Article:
Youtube has become the Worldtube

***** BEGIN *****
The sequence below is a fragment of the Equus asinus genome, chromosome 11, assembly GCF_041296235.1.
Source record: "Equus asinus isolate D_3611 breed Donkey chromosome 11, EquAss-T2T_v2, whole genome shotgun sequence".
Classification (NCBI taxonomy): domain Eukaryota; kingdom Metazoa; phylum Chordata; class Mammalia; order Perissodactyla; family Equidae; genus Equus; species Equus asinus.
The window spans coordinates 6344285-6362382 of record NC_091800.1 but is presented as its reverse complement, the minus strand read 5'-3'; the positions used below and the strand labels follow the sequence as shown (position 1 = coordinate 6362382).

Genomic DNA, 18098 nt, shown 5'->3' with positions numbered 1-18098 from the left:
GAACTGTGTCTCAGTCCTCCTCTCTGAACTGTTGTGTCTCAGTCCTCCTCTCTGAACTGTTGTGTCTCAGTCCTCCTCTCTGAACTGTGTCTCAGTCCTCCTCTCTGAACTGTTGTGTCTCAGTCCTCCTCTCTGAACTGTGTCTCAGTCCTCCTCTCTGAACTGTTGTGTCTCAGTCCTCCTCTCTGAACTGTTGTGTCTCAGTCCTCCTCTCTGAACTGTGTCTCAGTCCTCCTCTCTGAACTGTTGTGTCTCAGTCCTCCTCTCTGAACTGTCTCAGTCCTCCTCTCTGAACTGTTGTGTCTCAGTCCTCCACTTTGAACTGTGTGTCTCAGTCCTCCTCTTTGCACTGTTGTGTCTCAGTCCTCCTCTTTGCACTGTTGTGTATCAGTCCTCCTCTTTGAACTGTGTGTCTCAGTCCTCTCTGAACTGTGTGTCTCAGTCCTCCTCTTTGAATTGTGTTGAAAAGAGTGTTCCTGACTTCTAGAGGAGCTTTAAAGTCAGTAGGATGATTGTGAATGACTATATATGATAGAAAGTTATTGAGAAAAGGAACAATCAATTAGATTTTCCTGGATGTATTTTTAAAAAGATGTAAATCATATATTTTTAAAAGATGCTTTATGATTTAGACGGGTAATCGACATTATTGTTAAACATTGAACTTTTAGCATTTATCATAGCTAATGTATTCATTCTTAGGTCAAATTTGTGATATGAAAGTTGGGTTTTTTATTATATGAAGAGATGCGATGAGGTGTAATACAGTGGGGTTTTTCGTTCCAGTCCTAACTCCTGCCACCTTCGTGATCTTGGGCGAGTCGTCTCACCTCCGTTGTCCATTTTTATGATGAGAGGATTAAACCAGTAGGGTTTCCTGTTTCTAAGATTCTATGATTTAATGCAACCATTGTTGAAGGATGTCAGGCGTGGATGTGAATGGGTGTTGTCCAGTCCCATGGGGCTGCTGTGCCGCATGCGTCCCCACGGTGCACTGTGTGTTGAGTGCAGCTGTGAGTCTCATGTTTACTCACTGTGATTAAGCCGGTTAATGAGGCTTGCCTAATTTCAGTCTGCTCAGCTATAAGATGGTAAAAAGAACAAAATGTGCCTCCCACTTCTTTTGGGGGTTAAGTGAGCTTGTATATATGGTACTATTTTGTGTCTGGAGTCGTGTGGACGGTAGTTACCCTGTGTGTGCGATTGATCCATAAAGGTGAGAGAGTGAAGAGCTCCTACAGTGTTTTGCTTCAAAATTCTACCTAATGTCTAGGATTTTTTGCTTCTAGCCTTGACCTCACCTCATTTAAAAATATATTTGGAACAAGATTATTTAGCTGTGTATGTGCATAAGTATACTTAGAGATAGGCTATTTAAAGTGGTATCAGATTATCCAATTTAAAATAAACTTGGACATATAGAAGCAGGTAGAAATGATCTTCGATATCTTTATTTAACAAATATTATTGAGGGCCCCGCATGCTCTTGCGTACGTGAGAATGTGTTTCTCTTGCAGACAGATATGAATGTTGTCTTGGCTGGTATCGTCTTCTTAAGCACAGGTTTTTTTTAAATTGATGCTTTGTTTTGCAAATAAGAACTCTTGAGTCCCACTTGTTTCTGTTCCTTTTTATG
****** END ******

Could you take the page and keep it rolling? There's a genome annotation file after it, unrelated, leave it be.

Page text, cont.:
I remember when I was in middle school and I remember when I first was a user of Youtube when my friends in school would just talk about other kids our age around the country posting videos about them either telling funny stories or just doing random things to make people laugh. I was such a huge fan of FRED and a Youtuber user known as supermac18. The two were just teenage boys that would do random and silly things throughout their day and post it online. Youtube was not something that was a regular used medium for me like television and the radio, and it’s mind-blowing to see where Youtube is at now. Another reason Youtube has become such a success is how it’s the website mostly everyone goes to watch the world premieres of music videos. Growing up, everything involving music and musical artist was on VH1 and MTV-Top 20 video countdown, Total Requests Live and other twenty-two minute music programs on television. One of the biggest keys to Youtube, however, isn’t just having the power to watch whatever you want whenever you wanted but it’s the power of sharing content and feedback. With the exception of some videos and channels that block comments, a majority of videos on Youtube allow for anyone to submit comments, give the video thumbs up or thumbs down, it even allows people to “favorite” videos they like so they can keep it in their own personal folder to watch at their pleasure. During this week’s class watching the video “Please Subscribe” I had never heard of the documentary before this week. And to be frank, it’s one of the most interesting and eye-opening documentaries I have seen and I believe in large part its due to being the age that I am now and being a part of the generation that’s transformed and continues to transform with digital culture. The Youtuber, Hannah Hart, is an average young adult who used to get drunk and cook in her kitchen with her close friend, she uploaded a video of her doing so and sent it to her friend on Youtube, and now she has thousands of subscribers and millions of views. When I sit here and type and think about how incredible that story is just really shows how much our society has changed over the past ten years with media and technology. Youtube is not just a successful website to watch some videos. Youtube is the number three website on the planet and it has become a platform. Youtube has become an occupation for many who are making six-figure dollar amounts a year, from doing what? They upload videos on a daily or weekly basis and with more people that watch the more money they make. For another Youtuber in the documentary, Mitchell Davis, Youtube had a major impact on his actual well-being and his life. It wasn’t even noticeable until he said so, but he suffers from extreme OCD to a point where it was difficult for him to go outside and interact with people. Before his success on Youtube he would stay indoors and almost reach a point of deep depression from his lack of socialization. Mitchell Davis refers to his Youtube followers as a community, a family, a close knit group of people that support him and understand him and he feels comforted. He says that without being able to express his entertainment of humor to people on Youtube and not having had the success that he’s had he’d probably still be the child that stays in his room and not want to interact with people. Many people refer to Youtube as a community because going what to Marshall McLuhan refers to as a “global village” we are all interested in connecting with people who share our likes and values all across the planet. As I was watching the part of the documentary where Davis was saying Youtube was pretty much like an outlet for him to escape his disorder it also goes along with people who have utilized Youtube to vocalize their sexual identification. It’s been referred to as “The Coming Out Project” and it encourages whoever is ready to accept who they are to let the world know that and post a video on Youtube sharing that you’re gay, or bisexual or transsexual or whatever way you want to identify yourself-the Youtube community encourages it and there will be thousands of people all over the world that see the video and support these people (for the most part at least). Within the past ten years, I haven’t just been a witness to this extraordinary change in our digital culture; I can say that I have been a part of the change. And this change is only going to continue as more people are creating videos showing their talents, expressing their viewpoints that many others can agree with, creating music/remixes/dances/mashups of instruments and artists and performers that make something new and exciting for the world to see and share with each other. Youtube has grown and escalated at hyperspeed and it’s going to continue to do so. All I know is that in ten years Youtube may become the primary medium of media content and messages. But we’ll just have to wait and see.


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